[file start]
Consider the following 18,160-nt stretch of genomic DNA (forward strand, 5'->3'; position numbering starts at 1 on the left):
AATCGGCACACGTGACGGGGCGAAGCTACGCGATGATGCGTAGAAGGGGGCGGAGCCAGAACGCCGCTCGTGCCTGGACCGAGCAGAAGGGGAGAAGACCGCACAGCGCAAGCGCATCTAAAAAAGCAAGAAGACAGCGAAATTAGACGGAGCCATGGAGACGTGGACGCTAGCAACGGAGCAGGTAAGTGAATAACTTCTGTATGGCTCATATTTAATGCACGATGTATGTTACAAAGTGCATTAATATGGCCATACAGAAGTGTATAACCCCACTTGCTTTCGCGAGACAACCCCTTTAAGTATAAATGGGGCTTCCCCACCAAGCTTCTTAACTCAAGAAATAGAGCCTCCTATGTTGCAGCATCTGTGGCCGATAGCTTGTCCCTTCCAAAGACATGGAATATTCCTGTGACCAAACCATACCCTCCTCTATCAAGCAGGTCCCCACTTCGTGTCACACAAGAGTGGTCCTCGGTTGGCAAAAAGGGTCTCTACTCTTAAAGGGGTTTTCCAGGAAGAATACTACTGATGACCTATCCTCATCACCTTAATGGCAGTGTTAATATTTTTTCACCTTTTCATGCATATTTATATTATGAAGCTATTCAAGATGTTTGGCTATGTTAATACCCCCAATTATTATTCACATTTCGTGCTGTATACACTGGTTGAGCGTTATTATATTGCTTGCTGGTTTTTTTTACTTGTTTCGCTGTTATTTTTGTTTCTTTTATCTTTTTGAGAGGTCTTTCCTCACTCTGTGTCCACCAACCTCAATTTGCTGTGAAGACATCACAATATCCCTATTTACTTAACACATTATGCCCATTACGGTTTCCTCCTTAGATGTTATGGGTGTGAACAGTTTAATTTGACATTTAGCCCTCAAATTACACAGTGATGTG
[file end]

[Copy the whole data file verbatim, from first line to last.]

Consider the following 18,160-nt stretch of genomic DNA (forward strand, 5'->3'; position numbering starts at 1 on the left):
AATCGGCACACGTGACGGGGCGAAGCTACGCGATGATGCGTAGAAGGGGGCGGAGCCAGAACGCCGCTCGTGCCTGGACCGAGCAGAAGGGGAGAAGACCGCACAGCGCAAGCGCATCTAAAAAAGCAAGAAGACAGCGAAATTAGACGGAGCCATGGAGACGTGGACGCTAGCAACGGAGCAGGTAAGTGAATAACTTCTGTATGGCTCATATTTAATGCACGATGTATGTTACAAAGTGCATTAATATGGCCATACAGAAGTGTATAACCCCACTTGCTTTCGCGAGACAACCCCTTTAAGTATAAATGGGGCTTCCCCACCAAGCTTCTTAACTCAAGAAATAGAGCCTCCTATGTTGCAGCATCTGTGGCCGATAGCTTGTCCCTTCCAAAGACATGGAATATTCCTGTGACCAAACCATACCCTCCTCTATCAAGCAGGTCCCCACTTCGTGTCACACAAGAGTGGTCCTCGGTTGGCAAAAAGGGTCTCTACTCTTAAAGGGGTTTTCCAGGAAGAATACTACTGATGACCTATCCTCATCACCTTAATGGCAGTGTTAATATTTTTTCACCTTTTCATGCATATTTATATTATGAAGCTATTCAAGATGTTTGGCTATGTTAATACCCCCAATTATTATTCACATTTCGTGCTGTATACACTGGTTGAGCGTTATTATATTGCTTGCTGGTTTTTTTTACTTGTTTCGCTGTTATTTTTGTTTCTTTTATCTTTTTGAGAGGTCTTTCCTCACTCTGTGTCCACCAACCTCAATTTGCTGTGAAGACATCACAATATCCCTATTTACTTAACACATTATGCCCATTACGGTTTCCTCCTTAGATGTTATGGGTGTGAACAGTTTAATTTGACATTTAGCCCTCAAATTACACAGTGATGTG